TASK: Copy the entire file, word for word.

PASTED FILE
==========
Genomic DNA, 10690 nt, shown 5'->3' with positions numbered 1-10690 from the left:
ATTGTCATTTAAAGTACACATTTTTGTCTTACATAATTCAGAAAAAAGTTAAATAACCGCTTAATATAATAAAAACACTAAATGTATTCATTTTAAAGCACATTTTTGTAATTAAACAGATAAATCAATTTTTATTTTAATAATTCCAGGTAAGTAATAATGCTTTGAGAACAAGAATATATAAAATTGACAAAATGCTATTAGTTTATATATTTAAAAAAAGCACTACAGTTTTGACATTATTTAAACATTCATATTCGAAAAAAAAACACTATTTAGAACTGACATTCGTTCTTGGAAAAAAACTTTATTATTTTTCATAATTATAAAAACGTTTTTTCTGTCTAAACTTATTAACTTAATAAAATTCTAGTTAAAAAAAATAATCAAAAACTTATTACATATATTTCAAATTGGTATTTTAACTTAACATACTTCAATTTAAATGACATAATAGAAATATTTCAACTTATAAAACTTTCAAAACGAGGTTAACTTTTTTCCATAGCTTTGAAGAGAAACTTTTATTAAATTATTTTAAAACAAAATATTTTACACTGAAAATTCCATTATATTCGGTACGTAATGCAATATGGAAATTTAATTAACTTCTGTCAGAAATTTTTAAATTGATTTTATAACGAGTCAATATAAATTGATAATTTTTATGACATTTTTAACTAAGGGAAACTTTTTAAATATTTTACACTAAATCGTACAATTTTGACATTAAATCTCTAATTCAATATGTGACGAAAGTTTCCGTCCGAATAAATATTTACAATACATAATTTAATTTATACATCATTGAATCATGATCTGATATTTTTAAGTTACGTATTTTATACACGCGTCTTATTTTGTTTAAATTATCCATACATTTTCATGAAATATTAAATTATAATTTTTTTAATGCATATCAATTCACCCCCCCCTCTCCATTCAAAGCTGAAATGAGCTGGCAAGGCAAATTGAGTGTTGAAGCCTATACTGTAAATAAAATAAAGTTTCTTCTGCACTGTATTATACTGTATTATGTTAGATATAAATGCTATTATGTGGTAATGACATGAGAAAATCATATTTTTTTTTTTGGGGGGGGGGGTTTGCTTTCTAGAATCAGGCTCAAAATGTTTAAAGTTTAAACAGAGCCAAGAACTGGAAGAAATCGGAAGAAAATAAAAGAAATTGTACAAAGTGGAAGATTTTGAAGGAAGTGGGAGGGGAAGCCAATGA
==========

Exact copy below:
Genomic DNA, 10690 nt, shown 5'->3' with positions numbered 1-10690 from the left:
ATTGTCATTTAAAGTACACATTTTTGTCTTACATAATTCAGAAAAAAGTTAAATAACCGCTTAATATAATAAAAACACTAAATGTATTCATTTTAAAGCACATTTTTGTAATTAAACAGATAAATCAATTTTTATTTTAATAATTCCAGGTAAGTAATAATGCTTTGAGAACAAGAATATATAAAATTGACAAAATGCTATTAGTTTATATATTTAAAAAAAGCACTACAGTTTTGACATTATTTAAACATTCATATTCGAAAAAAAAACACTATTTAGAACTGACATTCGTTCTTGGAAAAAAACTTTATTATTTTTCATAATTATAAAAACGTTTTTTCTGTCTAAACTTATTAACTTAATAAAATTCTAGTTAAAAAAAATAATCAAAAACTTATTACATATATTTCAAATTGGTATTTTAACTTAACATACTTCAATTTAAATGACATAATAGAAATATTTCAACTTATAAAACTTTCAAAACGAGGTTAACTTTTTTCCATAGCTTTGAAGAGAAACTTTTATTAAATTATTTTAAAACAAAATATTTTACACTGAAAATTCCATTATATTCGGTACGTAATGCAATATGGAAATTTAATTAACTTCTGTCAGAAATTTTTAAATTGATTTTATAACGAGTCAATATAAATTGATAATTTTTATGACATTTTTAACTAAGGGAAACTTTTTAAATATTTTACACTAAATCGTACAATTTTGACATTAAATCTCTAATTCAATATGTGACGAAAGTTTCCGTCCGAATAAATATTTACAATACATAATTTAATTTATACATCATTGAATCATGATCTGATATTTTTAAGTTACGTATTTTATACACGCGTCTTATTTTGTTTAAATTATCCATACATTTTCATGAAATATTAAATTATAATTTTTTTAATGCATATCAATTCACCCCCCCCTCTCCATTCAAAGCTGAAATGAGCTGGCAAGGCAAATTGAGTGTTGAAGCCTATACTGTAAATAAAATAAAGTTTCTTCTGCACTGTATTATACTGTATTATGTTAGATATAAATGCTATTATGTGGTAATGACATGAGAAAATCATATTTTTTTTTTTGGGGGGGGGGGTTTGCTTTCTAGAATCAGGCTCAAAATGTTTAAAGTTTAAACAGAGCCAAGAACTGGAAGAAATCGGAAGAAAATAAAAGAAATTGTACAAAGTGGAAGATTTTGAAGGAAGTGGGAGGGGAAGCCAATGA